Religious pluralism essentially violates the “Law of Non-contradiction.” This law states that A and the opposite of A cannot both be true (at the same time in the same way). You cannot have square circles. And you cannot have competing and contradictory religious truth claims all be true at the same time.

Jesus made this very clear in John 14:6 when He said, “I am the way, and the truth, and the life; no one comes to the Father but through Me.” Jesus taught that salvation was through Him and no one else. This contradicts other religions.

Postmodernism has also changed the highest value in society. We used to live in a society that believed in “Truth” (with a capital T). This has now been replaced by a new word with a capital T. And that is the word “Tolerance.” We are told to tolerate every view and value. Essentially, all moral questions can be summed up with the phrase: Who are you to say?

Moral Relativism

The worldview of postmodernism provides the foundation for moral relativism. Although a view of ethics as relative began in the era of modernism, it has reached full bloom in the era of postmodernism. If there is no absolute truth, then there is no absolute standard for ethical behavior. And if truth is merely personal preference, then certainly ethics is personal and situational.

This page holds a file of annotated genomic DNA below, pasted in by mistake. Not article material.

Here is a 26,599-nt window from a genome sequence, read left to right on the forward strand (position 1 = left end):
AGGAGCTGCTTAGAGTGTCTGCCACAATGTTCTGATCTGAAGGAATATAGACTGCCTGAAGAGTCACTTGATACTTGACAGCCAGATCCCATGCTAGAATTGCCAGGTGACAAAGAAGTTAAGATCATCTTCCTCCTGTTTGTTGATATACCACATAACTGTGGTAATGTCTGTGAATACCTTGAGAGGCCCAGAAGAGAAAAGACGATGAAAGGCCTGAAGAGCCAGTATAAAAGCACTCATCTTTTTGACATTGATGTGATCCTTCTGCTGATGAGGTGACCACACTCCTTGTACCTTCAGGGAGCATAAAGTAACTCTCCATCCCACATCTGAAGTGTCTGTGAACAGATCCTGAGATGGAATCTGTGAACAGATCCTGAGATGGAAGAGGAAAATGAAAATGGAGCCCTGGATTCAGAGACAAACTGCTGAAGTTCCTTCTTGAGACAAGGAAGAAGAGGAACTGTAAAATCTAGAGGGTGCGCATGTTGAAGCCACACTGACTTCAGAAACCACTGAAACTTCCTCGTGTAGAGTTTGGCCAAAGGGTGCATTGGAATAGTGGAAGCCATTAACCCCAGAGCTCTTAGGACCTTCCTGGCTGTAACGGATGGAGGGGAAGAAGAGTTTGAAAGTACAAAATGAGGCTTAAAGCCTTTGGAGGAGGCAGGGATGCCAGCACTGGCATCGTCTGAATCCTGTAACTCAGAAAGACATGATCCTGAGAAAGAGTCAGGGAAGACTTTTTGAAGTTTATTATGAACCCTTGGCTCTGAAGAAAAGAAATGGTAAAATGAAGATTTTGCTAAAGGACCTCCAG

Moral relativism is the belief that morality is relative to the person. In other words, there is no set of rules that universally applies to everyone. In a sense, moral relativism can be summed up with the phrase: “It all depends.” Is murder always wrong? Relativists would say, “It depends on the circumstances.” Is adultery wrong? They would say, “It just depends on whether you are caught.”

Moral relativism is also self-defeating. People who say they believe in relativism cannot live consistently within their ethical system. Moral relativists make moral judgments all the time. They speak out against racism, exploitation, genocide, and much more. Christians have a consistent foundation to speak out against these social evils based upon God’s revelation. Moral relativists do not.